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To Stop Asian Hate, We Must Stop Being Silent

Keiko Ushijima ZFE

At Zeno, ensuring all employees have a sense of belonging is essential to our diversity, equity and inclusion. In this new content series “Zeno for Everyone,” we’ll share personal stories from Zenoids and learn about how different backgrounds and histories shape perspectives and enrich our experiences. #ZenoForEveryone 

As I watch the rise of anti-Asian hate crimes, I reflected on my own experiences as person of Japanese descent growing up in America. I thought of what I could have done differently to change racist encounters that happened to me.  

As a child, I remember kids taunting me at school for being Asian American. I was called, “JAP!, NIP!, CHINK!” by kids who knew nothing about me, except that I was different. Some days it was hurtful comments about my looks and name, while other days it was about what I ate.  

My loving mother made me a bento box, a traditional Japanese lunchbox comprised of four or five items. I knew that a bento box took forethought and effort every morning to put together, but I was embarrassed to eat my bento in front of other kids because of their teasing. They pointed at my lunch and said, “That smells funny and looks weird. How can you eat that?” Ultimately, I told my mother, “Don’t make me bento anymore. I just want a sandwich, like everybody else. I don’t want to stand out.”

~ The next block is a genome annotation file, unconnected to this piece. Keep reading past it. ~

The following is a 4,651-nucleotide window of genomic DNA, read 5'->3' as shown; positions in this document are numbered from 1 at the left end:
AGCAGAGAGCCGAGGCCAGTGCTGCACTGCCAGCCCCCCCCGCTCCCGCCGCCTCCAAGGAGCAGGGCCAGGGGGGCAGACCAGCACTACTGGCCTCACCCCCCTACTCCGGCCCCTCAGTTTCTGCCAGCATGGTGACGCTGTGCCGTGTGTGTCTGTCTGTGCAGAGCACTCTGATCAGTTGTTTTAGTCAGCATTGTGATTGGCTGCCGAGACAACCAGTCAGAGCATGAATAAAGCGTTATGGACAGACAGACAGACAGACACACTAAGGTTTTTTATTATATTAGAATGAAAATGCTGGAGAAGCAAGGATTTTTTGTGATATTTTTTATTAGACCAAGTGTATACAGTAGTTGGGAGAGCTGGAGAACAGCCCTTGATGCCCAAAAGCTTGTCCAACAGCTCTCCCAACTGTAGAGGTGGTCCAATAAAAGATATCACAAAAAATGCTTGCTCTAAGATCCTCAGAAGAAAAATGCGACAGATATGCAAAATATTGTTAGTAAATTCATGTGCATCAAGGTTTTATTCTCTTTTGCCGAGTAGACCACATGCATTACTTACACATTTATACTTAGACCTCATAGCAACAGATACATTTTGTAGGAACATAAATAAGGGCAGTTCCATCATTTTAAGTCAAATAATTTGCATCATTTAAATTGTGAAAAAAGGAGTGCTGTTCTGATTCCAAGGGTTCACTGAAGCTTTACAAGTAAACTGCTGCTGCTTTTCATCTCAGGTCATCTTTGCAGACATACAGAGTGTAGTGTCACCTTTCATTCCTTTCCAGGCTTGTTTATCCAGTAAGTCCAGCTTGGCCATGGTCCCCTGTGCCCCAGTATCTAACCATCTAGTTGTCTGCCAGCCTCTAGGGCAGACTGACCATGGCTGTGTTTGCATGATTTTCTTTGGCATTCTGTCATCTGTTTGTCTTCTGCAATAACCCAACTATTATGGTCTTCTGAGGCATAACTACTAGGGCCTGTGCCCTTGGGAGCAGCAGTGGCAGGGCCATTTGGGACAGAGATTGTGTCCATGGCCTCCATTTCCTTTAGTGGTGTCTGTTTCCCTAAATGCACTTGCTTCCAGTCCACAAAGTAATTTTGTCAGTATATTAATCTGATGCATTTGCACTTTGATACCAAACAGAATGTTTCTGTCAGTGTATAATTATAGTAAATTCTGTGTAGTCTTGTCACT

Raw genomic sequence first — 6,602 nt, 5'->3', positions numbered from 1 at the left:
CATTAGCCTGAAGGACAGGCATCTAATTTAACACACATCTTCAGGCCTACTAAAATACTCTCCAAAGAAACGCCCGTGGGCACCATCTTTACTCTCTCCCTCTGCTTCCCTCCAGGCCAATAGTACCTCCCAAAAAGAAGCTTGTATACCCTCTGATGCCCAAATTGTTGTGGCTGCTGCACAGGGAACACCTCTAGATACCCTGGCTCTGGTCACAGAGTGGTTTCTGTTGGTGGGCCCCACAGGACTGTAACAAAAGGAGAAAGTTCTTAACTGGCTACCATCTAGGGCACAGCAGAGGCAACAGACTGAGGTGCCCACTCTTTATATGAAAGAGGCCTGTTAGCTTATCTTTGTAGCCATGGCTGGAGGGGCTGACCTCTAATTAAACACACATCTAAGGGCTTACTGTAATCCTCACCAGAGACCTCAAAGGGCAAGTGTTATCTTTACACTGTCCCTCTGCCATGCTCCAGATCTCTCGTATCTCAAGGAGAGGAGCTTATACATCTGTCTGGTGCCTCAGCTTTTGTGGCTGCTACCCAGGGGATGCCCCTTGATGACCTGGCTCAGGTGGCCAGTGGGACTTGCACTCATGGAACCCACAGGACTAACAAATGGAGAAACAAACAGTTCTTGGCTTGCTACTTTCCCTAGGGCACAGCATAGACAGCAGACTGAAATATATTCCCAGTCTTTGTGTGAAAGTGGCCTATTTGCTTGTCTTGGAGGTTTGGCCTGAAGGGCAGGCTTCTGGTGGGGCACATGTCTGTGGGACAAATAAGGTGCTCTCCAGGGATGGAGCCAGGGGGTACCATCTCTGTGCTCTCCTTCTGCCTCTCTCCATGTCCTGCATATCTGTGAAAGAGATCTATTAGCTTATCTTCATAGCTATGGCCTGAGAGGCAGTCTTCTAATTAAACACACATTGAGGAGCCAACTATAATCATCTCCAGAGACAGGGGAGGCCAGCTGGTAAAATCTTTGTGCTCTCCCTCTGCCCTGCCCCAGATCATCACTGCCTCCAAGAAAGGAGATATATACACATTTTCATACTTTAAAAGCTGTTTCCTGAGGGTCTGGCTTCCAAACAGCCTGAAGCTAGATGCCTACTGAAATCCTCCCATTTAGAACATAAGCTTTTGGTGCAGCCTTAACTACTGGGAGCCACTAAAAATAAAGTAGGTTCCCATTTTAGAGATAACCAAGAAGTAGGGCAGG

I dreaded going to P.E. class during middle school because my teacher would call out “Hiroshima, Hiroshima” while taking attendance, instead of saying Ushijima, my real last name. My teacher knew it was offensive and you could see the smirk on his face as the other kids laughed. Despite my numerous attempts to correct him, he was persistent in calling me Hiroshima.  

In 1982, a Chinese American man named Vincent Chin, was beaten to death by two auto workers from Detroit. I felt the anger of my neighbors, which was not directed toward the murderers, but toward me and my family. Our neighbor who was once friendly and chatty started ignoring us, made faces in passing, and told us to go back to where we came from. They placed an American flag in their kitchen window, so it was in clear view from our house - a daily reminder of the racism literally in our face. All I thought about was how I am an American, this is my country and why is this happening?  

As I read about the surge of anti-Asian hate crimes, I know it is a select, ignorant few who commit these heinous acts, and most Americans care and want to help. But it is hard to stay quiet and tell myself this will pass. I have to say “NO” to the voice whispering gaman (a Japanese word meaning to endure and keep to oneself).  I have to say “NO” to staying silent because I love my family too much to see them get hurt. 

When I think back, I first experienced racism as a child. To make an impactful change, we need to develop empathy and understanding for one another from an early age. It’s crucial to educate our children about the complete American history and different experiences in America. Here are a few legislative acts we can stand behind to bring Asian American education to the classrooms  AB331 (California),  CHI TEACH Act (Chicago) and Facing History (US).  

In addition to learning, we also need to take action. 

If you witness racism, do something. If you are the victim, speak up and report something

We can only bring change by acting and saying “NO” to racism. While sharing my story is not easy, I chose to say “NO” to being silent.  Thanks to my Zeno Family for their support and being dedicated partners for change!   

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